Therefore, this is the exact equivalent of a currency intervention aimed at ensuring the stability of the exchange rate between Germany and Spain: the country with a "strong currency" buys assets of the country with a "weak currency" to stabilise the exchange rate.

Similarity with the China/United States pair

When China accumulates foreign exchange reserves in dollars to prevent an excessive appreciation of the RMB against the dollar, the People's Bank of China holds US assets and the United States, conversely, has a debt to China.

This operation increases the size of the balance sheet of the People's Bank of China, and therefore leads to monetary creation.

Likewise, when the Bundesbank lends to central banks in the Southern euro-zone countries, and these central banks subsequently lend these funds to the banks in their own countries, there is a creation of monetary base in euros.

Target 2 accounts measure the risk of a break-up of the euro

The size (positive or negative according to the country) of the Target 2 accounts held by the central banks in the euro zone therefore represents the size of the foreign exchange reserves that the euro zone countries with a "strong currency" have to accumulate to ensure the euro’s sustainability ("exchange-rate stability" between euro zone countries). The more the size of these accounts increases, the higher the risk that the euro may break-up.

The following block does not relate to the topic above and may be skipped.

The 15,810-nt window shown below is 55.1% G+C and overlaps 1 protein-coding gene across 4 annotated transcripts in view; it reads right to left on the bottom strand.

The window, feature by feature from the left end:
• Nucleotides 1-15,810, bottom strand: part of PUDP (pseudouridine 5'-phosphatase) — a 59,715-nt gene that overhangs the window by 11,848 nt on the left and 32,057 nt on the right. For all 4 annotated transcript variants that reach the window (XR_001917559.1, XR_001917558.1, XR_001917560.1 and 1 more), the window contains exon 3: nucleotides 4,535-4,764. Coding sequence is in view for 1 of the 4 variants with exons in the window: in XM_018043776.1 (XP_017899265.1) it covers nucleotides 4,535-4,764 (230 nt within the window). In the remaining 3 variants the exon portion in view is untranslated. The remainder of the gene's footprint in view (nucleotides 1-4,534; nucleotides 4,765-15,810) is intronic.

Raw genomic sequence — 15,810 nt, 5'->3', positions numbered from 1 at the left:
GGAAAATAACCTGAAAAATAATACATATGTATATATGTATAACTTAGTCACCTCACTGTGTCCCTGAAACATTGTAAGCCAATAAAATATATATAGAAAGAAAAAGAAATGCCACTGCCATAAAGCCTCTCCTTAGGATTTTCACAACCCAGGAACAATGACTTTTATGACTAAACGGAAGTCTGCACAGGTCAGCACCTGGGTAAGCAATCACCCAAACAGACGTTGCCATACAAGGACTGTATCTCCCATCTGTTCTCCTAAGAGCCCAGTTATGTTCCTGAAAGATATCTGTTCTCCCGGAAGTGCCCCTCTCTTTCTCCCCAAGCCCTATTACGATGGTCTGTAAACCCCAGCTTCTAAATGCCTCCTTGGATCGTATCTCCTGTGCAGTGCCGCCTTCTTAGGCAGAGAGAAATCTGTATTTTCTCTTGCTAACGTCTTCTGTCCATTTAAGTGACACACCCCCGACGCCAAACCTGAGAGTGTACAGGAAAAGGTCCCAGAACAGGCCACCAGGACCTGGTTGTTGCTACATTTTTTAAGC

Positive Target 2 accounts surged from the summer of 2011, and this went hand in hand with a period of pressure on the interest rates on peripheral government bonds and on risk premia on banks.

Patrick Artus

A graduate of Ecole Polytechnique, of Ecole Nationale de la Statistique et de l'Adminstration Economique and of Institut d'Etudes Politiques de Paris, Patrick Artus is today the Chief Economist at Natixis. He began his career in 1975 where his work included economic forecasting and modelisation. He then worked at the Economics Department of the OECD (1980), before becoming Head of Research at the ENSAE. Thereafter, Patrick taught seminars on research at Paris Dauphine (1982) and was Professor at a number of Universities (including Dauphine, ENSAE, Centre des Hautes Etudes de l'Armement, Ecole Nationale des Ponts et Chaussées and HEC Lausanne).

Patrick is now Professor of Economics at University Paris I Panthéon-Sorbonne. He combines these responsibilities with his research work at Natixis. Patrick was awarded "Best Economist of the year 1996" by the "Nouvel Economiste", and today is a member of the council of economic advisors to the French Prime Minister. He is also a board member at Total and Ipsos.

Website: cib.natixis.com/research/economic.aspx